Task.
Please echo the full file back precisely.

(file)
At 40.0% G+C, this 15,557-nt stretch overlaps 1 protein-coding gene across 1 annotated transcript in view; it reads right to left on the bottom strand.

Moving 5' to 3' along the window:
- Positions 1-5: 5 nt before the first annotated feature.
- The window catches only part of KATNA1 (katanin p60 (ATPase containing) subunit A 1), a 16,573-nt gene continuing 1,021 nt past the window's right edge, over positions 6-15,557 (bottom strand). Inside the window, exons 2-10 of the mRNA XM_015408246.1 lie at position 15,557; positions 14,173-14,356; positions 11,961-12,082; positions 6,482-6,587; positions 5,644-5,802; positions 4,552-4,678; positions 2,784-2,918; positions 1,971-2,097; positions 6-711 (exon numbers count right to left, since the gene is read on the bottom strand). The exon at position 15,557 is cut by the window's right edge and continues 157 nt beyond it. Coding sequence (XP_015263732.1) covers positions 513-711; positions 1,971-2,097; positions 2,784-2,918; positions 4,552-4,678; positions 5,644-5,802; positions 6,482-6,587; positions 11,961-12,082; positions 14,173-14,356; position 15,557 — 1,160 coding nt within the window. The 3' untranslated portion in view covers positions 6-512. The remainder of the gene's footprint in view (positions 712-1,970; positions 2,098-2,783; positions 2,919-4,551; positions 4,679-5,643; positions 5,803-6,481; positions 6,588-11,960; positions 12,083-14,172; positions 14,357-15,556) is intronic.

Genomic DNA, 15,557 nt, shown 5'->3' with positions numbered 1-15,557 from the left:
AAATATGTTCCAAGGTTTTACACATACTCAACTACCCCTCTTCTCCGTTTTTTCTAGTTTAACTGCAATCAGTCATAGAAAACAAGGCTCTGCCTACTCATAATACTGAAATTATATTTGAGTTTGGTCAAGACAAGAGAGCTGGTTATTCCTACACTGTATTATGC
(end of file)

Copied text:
At 40.0% G+C, this 15,557-nt stretch overlaps 1 protein-coding gene across 1 annotated transcript in view; it reads right to left on the bottom strand.

Moving 5' to 3' along the window:
- Positions 1-5: 5 nt before the first annotated feature.
- The window catches only part of KATNA1 (katanin p60 (ATPase containing) subunit A 1), a 16,573-nt gene continuing 1,021 nt past the window's right edge, over positions 6-15,557 (bottom strand). Inside the window, exons 2-10 of the mRNA XM_015408246.1 lie at position 15,557; positions 14,173-14,356; positions 11,961-12,082; positions 6,482-6,587; positions 5,644-5,802; positions 4,552-4,678; positions 2,784-2,918; positions 1,971-2,097; positions 6-711 (exon numbers count right to left, since the gene is read on the bottom strand). The exon at position 15,557 is cut by the window's right edge and continues 157 nt beyond it. Coding sequence (XP_015263732.1) covers positions 513-711; positions 1,971-2,097; positions 2,784-2,918; positions 4,552-4,678; positions 5,644-5,802; positions 6,482-6,587; positions 11,961-12,082; positions 14,173-14,356; position 15,557 — 1,160 coding nt within the window. The 3' untranslated portion in view covers positions 6-512. The remainder of the gene's footprint in view (positions 712-1,970; positions 2,098-2,783; positions 2,919-4,551; positions 4,679-5,643; positions 5,803-6,481; positions 6,588-11,960; positions 12,083-14,172; positions 14,357-15,556) is intronic.

Genomic DNA, 15,557 nt, shown 5'->3' with positions numbered 1-15,557 from the left:
AAATATGTTCCAAGGTTTTACACATACTCAACTACCCCTCTTCTCCGTTTTTTCTAGTTTAACTGCAATCAGTCATAGAAAACAAGGCTCTGCCTACTCATAATACTGAAATTATATTTGAGTTTGGTCAAGACAAGAGAGCTGGTTATTCCTACACTGTATTATGC